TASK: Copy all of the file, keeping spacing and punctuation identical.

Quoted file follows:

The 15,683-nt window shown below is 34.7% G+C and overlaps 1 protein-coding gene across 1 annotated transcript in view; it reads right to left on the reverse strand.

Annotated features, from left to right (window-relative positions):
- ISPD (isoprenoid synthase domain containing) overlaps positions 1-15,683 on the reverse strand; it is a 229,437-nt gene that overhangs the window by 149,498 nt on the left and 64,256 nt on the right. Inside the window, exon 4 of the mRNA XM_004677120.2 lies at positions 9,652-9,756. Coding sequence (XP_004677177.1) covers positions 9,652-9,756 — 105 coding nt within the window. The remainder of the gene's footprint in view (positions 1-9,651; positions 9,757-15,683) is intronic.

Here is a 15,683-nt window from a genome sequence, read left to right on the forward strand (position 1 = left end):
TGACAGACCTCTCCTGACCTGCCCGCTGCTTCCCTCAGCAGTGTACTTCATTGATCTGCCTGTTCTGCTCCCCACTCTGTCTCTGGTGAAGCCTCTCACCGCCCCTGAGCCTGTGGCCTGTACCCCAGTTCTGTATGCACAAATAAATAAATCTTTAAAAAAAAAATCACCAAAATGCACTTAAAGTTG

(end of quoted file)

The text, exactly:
The 15,683-nt window shown below is 34.7% G+C and overlaps 1 protein-coding gene across 1 annotated transcript in view; it reads right to left on the reverse strand.

Annotated features, from left to right (window-relative positions):
- ISPD (isoprenoid synthase domain containing) overlaps positions 1-15,683 on the reverse strand; it is a 229,437-nt gene that overhangs the window by 149,498 nt on the left and 64,256 nt on the right. Inside the window, exon 4 of the mRNA XM_004677120.2 lies at positions 9,652-9,756. Coding sequence (XP_004677177.1) covers positions 9,652-9,756 — 105 coding nt within the window. The remainder of the gene's footprint in view (positions 1-9,651; positions 9,757-15,683) is intronic.

Here is a 15,683-nt window from a genome sequence, read left to right on the forward strand (position 1 = left end):
TGACAGACCTCTCCTGACCTGCCCGCTGCTTCCCTCAGCAGTGTACTTCATTGATCTGCCTGTTCTGCTCCCCACTCTGTCTCTGGTGAAGCCTCTCACCGCCCCTGAGCCTGTGGCCTGTACCCCAGTTCTGTATGCACAAATAAATAAATCTTTAAAAAAAAAATCACCAAAATGCACTTAAAGTTG